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Academic tenure is primarily intended to guarantee the right to academic freedom: it protects teachers and researchers when they dissent from prevailing opinion, openly disagree with authorities of any sort, or spend time on unfashionable topics. Without job security, the scholarly community as a whole might favor "safe" lines of inquiry. The intent of tenure is to allow original ideas to be more likely to arise, by giving scholars the intellectual autonomy to investigate the problems and solutions about which they are most passionate, and to report their honest conclusions. In economies where higher education is provided by the private sector, tenure also has the effect of helping to ensure the integrity of the grading system. Without tenure, professors could be pressured by administrators to issue higher grades for attracting and keeping a greater number of students.

One cost of a tenure system is that some tenured professors may not use their freedom for the common good. Tenure has been criticized for allowing senior professors to become unproductive, shoddy, or irrelevant. Universities themselves bear this risk: they pay dearly whenever they guarantee lifetime employment to an individual who proves unworthy of it. Universities therefore exercise great care in offering tenured positions, first requiring an intensive formal review of the candidate's record of research, teaching, and service. This review typically takes several months and may include the solicitation of confidential letters of assessment from highly regarded scholars in the candidate's research area. Some colleges and universities also solicit letters from students about the candidate's teaching. A tenured position is offered only if the tenure-granting groups on campus (often a mixture of both senior faculty and senior administrators) judge that the candidate is likely to remain a productive scholar and teacher for life.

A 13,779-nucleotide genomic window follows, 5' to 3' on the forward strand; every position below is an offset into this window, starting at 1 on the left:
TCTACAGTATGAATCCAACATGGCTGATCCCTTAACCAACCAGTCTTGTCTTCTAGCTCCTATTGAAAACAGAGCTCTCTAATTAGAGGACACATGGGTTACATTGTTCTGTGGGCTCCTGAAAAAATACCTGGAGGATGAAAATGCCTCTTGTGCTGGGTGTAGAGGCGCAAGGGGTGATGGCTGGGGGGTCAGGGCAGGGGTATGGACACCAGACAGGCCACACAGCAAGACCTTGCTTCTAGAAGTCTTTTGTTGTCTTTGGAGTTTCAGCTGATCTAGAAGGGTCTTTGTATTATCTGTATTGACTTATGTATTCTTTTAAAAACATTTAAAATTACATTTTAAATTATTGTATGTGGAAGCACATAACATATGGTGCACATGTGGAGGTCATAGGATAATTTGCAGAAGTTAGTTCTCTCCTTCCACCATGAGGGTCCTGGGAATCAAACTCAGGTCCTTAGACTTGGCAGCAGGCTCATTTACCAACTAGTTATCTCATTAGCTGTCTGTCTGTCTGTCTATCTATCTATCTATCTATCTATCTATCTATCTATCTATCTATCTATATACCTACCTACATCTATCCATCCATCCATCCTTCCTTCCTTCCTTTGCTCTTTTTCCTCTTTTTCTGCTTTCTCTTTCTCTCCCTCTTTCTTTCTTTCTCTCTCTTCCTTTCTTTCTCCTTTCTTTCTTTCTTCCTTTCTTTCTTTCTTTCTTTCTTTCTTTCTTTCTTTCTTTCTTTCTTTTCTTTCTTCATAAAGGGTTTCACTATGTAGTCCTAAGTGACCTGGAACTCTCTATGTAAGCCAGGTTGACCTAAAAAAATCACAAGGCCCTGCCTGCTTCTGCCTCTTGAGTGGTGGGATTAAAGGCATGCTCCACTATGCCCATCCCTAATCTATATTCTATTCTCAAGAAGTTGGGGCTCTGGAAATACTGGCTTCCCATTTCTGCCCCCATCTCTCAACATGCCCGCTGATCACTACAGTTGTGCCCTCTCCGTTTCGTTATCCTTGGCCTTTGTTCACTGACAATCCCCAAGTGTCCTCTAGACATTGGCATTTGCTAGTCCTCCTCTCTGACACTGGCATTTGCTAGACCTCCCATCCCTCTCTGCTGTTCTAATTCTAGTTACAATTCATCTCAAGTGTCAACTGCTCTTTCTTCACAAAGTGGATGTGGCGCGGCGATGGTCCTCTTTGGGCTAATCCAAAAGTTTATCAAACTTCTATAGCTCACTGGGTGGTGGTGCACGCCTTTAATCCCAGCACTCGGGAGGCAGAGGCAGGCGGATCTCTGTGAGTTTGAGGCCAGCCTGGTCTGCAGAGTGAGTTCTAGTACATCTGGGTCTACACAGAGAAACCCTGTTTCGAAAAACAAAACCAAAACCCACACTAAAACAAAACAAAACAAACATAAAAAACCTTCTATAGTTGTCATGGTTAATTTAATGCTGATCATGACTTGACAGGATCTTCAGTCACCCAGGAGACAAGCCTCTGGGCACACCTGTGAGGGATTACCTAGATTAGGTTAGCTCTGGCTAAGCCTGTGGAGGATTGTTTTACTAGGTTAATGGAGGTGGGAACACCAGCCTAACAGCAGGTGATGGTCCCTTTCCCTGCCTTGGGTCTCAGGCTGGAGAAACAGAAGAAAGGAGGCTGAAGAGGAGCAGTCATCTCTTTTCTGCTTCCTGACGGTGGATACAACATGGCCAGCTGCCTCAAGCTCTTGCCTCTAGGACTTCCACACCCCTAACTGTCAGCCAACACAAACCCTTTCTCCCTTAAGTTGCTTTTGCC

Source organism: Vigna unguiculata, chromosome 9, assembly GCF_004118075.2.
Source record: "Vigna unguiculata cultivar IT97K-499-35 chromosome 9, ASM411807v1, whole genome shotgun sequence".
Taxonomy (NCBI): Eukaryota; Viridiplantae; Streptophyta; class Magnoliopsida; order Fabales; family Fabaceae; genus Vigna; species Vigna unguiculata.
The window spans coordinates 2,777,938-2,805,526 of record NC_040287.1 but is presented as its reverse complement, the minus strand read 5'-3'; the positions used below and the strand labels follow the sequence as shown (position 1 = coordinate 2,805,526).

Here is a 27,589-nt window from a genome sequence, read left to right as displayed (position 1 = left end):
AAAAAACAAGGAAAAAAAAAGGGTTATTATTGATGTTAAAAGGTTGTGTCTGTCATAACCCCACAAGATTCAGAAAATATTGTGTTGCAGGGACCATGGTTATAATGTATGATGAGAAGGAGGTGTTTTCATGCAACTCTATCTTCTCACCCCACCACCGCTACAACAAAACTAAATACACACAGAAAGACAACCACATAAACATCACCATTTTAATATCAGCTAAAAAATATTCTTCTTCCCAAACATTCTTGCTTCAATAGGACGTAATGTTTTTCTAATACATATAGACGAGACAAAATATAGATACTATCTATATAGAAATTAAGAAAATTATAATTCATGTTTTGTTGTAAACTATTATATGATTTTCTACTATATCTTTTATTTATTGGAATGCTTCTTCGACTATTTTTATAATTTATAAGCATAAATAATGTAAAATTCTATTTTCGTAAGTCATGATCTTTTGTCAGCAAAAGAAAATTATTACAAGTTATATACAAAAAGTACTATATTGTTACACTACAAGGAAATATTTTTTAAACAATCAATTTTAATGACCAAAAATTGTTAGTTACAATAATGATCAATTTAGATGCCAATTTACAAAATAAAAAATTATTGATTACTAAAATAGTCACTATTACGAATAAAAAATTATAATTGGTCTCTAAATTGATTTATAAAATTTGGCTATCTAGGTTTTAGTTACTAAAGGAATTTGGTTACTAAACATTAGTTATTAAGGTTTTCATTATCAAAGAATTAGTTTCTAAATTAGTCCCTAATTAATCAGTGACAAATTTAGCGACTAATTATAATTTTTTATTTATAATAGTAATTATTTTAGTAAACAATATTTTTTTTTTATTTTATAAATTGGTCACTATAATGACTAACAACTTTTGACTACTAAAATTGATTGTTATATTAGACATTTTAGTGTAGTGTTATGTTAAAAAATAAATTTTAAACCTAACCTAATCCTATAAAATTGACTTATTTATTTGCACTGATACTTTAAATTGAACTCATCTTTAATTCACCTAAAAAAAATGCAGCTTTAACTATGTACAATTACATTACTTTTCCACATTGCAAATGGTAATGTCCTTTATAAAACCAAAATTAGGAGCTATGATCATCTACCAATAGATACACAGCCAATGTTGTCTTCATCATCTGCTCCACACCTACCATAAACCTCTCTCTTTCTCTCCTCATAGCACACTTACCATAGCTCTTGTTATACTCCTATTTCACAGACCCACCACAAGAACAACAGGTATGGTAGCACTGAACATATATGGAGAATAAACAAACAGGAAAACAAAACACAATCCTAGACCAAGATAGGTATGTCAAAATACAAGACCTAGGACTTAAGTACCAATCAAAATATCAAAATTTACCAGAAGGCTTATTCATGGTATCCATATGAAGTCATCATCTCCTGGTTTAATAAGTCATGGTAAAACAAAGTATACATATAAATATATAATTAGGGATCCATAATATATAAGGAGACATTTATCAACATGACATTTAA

In higher education, tenure is a professor’s permanent job contract, granted after a probationary period of six or seven years. A faculty member in such a probationary position is said to be in a “tenure-track appointment"